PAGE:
An Irish Village in Philadelphia: Grays Ferry

The area now known as Grays Ferry was named after George Gray, who maintained a floating bridge across the Schuylkill in the mid-18th century. He also operated a well-known pleasure garden popular with Philadelphians who, according to one guidebook, “sought a few hours’ relaxation from the cares of business; near enough to court the visits of the idler and pleasure-seeker, and abounding in facilities for rational enjoyment…”

But as the nineteenth century progressed, so did the march of industry. As the same publication lamented, “the age of utility has shorn Gray’s Gardens of its beauties, and the ‘classic stream,’ which once echoed with festivity and mirth, now re-echo to the hoarse trumpet of the locomotive.” i The once verdant banks of the Schuylkill sprouted wharfs, tanneries, and factories. Brick streets and rowhouses replaced forests and fields. By 1900, Grays Ferry was a sprawling, working class neighborhood, home to a tight-knit immigrant Irish-American community. Its unofficial boundaries were Grays Ferry Avenue and 32nd Street on the west, Moore Street on the south, and 25th Street on the east.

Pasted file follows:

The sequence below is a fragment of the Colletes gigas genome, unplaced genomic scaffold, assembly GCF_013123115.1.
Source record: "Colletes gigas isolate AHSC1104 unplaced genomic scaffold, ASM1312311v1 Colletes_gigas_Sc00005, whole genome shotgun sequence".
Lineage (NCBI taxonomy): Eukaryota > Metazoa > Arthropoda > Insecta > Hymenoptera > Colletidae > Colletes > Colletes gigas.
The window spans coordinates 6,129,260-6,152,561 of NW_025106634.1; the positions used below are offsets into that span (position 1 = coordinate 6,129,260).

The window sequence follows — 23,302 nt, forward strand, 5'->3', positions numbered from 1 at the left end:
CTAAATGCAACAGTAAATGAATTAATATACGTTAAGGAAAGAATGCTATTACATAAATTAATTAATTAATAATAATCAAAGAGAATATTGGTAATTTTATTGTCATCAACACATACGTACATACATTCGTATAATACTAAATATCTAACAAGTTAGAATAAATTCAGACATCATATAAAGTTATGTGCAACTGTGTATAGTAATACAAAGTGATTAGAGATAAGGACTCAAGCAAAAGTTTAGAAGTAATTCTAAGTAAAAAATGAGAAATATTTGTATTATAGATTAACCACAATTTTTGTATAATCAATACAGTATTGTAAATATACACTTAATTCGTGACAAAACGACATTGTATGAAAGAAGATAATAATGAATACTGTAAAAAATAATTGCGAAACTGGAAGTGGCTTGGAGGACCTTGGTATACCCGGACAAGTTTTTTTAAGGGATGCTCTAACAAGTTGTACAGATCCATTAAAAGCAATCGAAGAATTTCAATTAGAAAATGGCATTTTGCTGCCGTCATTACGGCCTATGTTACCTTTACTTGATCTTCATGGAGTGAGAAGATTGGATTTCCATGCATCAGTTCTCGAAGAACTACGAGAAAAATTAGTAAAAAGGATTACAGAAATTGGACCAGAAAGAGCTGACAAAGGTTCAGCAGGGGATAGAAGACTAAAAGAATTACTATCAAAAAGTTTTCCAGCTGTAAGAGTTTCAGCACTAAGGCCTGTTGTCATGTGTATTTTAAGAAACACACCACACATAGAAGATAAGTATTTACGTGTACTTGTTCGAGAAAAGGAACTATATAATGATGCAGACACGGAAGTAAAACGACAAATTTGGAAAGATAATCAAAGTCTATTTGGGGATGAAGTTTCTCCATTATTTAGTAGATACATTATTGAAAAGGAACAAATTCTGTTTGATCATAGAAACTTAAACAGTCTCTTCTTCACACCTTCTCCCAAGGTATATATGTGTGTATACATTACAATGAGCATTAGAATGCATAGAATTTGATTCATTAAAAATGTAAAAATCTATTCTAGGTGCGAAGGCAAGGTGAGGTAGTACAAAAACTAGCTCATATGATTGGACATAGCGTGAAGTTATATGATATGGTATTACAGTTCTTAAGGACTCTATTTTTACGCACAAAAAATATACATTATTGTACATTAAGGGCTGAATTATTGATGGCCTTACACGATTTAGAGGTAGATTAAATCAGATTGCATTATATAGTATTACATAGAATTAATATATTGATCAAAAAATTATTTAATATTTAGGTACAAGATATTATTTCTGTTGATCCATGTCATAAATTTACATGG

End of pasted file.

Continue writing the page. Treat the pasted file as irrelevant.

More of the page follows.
Nora McCarthy arrived from County Limerick, Ireland in 1909. Ten years later, she married Patrick Delargey, a wagon driver fresh from the trenches of World War I. The newly-weds purchased a rowhouse on Oakford Street and started a family. Patrick, like many men in Grays Ferry, took a job at the nearby DuPont plant. They had three daughters (Nora, Mary, Elizabeth) and one son (Jack). Tragically, Patrick Delargey died in 1932, at the nadir of the Great Depression. There was no welfare or child assistance, so Nora Delargey cleaned houses and cooked meals at a nearby convent to make ends meet. She also relied on the support of the community, which was full of friends and relations. Eventually, Nora’s family received a small stipend from the Mothers’ Assistance Program: $40 a month.

“It was a poor time but there was such a feeling of unity,” remembered her daughter Nora Schneider. “People make a big pot of soup and shared it with their neighbors. My mother got sick a few times and a neighbor would do her wash. This was a time when there were no dryers, and you had to use a wringer. Everyone knew each other’s needs.”